Ruth Wagner, 55, may have committed the ultimate Christmas crime — combining holiday themes with criminal intent. Wagner is accused of stealing various items from a Christmas Craft Fair and, when discovered, using a seashell ornament to stab another woman. The case raises an interesting question: is a seashell Christmas ornament a dangerous weapon?
Now, many of us have been to craft shows and experienced violent impulses when surrounded by the seashell and ceramic art. However, Wagner went Grinch after someone spotted her taking the items and tried to block her from fleeing from the scene. She allegedly used “a seashell ornament with a long tail” as a weapon after a vendor screamed that she had stolen various items. When a woman at the door tried to stop her, Wagner stabbed her in the forearm with the ornament — leaving a piece of te shell lodged in her arm. [This is why ancient Ninja assassins often preferred seashell ornaments in their work].
Wagner is now charged with robbery in the first degree, assault in the second degree, reckless endangerment in the first degree, larceny in the sixth degree and breach of peace in the second degree. I am not sure what it takes for first degree assault in Connecticut. I looked up the statute that it may be due to the fact that she did not (1) use a gun or firearm, (2) cause serious injury by means of a deadly weapon or a dangerous instrument (or intending to seriously or permanently disfigure a person, or to destroy, amputate, or disfigure a persons body), (3) causes physical injury to another person, or (4) intending to cause serious physical injury with 2 or more other people participating. There is a provision for causing serious injury by means of a deadly weapon or a dangerous instrument. However, assuming this is a serious injury, is a seashell ornament a dangerous instrument? I have seen some tree angels that could take down a rhino, but it is a matter of definition.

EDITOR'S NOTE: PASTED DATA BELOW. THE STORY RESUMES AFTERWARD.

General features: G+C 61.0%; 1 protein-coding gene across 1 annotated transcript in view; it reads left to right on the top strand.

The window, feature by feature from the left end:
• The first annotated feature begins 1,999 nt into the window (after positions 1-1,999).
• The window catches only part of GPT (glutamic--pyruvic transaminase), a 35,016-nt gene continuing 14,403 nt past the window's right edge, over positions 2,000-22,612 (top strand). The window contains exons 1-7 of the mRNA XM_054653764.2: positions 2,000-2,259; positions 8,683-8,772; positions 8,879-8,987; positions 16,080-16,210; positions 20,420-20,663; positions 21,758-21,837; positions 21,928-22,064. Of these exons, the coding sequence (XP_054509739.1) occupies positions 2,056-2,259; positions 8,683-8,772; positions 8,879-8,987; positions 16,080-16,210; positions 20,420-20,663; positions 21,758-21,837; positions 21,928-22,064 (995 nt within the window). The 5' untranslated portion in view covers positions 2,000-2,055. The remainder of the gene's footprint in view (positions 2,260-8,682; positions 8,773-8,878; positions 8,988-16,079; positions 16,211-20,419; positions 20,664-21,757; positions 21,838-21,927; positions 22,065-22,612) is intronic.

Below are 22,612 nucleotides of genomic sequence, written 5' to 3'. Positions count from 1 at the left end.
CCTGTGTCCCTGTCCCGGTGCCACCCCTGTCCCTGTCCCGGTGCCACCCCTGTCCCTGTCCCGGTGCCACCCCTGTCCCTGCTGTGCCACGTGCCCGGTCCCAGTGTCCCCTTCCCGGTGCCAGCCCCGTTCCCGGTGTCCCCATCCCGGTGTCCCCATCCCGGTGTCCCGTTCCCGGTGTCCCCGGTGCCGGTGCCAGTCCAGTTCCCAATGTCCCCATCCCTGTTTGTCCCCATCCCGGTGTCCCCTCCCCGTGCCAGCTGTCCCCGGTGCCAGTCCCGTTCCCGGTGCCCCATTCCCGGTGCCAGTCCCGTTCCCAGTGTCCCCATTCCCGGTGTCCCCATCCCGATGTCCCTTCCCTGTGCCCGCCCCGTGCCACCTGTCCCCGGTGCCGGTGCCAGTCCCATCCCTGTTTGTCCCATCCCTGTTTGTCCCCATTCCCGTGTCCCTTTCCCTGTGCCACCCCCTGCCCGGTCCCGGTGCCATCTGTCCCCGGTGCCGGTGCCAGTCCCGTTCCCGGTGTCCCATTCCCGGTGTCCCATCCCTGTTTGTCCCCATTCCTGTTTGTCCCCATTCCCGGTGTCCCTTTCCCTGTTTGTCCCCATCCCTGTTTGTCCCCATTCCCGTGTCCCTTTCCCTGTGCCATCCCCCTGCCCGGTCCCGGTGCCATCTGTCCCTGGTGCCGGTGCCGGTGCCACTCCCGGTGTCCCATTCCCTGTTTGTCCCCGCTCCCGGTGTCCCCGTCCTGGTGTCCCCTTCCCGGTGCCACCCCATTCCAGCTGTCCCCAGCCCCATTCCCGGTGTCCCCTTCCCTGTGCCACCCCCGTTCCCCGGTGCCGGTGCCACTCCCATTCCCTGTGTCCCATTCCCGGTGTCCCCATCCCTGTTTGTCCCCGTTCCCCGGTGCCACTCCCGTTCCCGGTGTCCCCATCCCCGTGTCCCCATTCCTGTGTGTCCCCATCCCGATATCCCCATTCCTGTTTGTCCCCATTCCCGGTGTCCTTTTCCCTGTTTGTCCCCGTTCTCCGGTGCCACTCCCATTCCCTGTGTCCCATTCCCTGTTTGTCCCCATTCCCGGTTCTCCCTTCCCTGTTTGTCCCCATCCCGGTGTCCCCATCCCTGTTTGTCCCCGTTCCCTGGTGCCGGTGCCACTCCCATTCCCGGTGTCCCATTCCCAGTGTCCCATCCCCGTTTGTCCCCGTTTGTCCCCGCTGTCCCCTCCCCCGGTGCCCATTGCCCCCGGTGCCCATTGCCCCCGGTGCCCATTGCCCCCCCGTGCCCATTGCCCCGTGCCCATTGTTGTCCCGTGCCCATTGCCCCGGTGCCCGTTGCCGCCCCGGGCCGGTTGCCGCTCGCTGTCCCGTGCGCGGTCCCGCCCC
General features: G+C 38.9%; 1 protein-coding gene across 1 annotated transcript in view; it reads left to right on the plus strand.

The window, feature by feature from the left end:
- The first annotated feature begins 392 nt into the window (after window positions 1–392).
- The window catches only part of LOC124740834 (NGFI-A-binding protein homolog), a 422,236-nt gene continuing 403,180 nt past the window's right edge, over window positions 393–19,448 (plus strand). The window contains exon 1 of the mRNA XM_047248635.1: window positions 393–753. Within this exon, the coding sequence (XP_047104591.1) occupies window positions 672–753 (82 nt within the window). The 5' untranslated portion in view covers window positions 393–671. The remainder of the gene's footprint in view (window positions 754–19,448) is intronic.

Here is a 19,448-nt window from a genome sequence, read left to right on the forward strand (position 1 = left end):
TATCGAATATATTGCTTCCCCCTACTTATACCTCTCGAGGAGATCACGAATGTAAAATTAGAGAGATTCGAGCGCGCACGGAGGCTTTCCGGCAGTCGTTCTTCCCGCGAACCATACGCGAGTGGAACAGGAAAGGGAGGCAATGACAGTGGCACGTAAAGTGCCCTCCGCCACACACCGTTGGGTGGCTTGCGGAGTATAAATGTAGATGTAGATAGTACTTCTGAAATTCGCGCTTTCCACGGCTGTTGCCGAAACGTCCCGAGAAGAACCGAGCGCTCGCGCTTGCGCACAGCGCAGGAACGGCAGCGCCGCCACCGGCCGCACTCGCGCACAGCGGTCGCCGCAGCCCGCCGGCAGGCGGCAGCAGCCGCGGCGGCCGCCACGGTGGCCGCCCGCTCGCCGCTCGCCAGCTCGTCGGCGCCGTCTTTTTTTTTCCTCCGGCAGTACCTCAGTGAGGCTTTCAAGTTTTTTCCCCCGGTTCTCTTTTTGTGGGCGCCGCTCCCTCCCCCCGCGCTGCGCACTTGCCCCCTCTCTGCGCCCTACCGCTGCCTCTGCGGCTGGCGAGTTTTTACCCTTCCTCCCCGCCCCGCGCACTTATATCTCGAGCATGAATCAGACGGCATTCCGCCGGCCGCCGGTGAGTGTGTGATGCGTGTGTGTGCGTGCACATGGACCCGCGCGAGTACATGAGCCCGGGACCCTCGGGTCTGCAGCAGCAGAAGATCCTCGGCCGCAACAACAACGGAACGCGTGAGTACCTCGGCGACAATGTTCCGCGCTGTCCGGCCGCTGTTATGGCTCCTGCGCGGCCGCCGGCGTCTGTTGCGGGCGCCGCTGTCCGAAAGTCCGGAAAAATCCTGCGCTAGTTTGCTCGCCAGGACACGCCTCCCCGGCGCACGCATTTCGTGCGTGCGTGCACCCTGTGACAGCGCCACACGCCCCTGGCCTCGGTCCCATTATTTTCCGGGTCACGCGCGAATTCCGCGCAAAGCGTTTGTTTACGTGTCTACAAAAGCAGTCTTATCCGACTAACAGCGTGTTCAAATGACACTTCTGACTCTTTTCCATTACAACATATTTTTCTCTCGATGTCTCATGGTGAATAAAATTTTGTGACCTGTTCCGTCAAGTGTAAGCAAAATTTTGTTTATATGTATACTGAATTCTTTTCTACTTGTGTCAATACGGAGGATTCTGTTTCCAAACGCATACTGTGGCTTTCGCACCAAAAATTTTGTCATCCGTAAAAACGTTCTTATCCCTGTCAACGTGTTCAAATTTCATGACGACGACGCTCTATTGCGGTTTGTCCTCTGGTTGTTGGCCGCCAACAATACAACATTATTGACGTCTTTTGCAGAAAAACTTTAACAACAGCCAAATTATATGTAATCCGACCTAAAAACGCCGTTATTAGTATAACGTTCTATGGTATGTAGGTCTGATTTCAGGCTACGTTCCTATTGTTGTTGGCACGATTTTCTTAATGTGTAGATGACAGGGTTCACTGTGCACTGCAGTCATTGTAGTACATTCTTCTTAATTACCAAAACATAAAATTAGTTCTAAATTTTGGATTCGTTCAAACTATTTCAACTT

What do you think?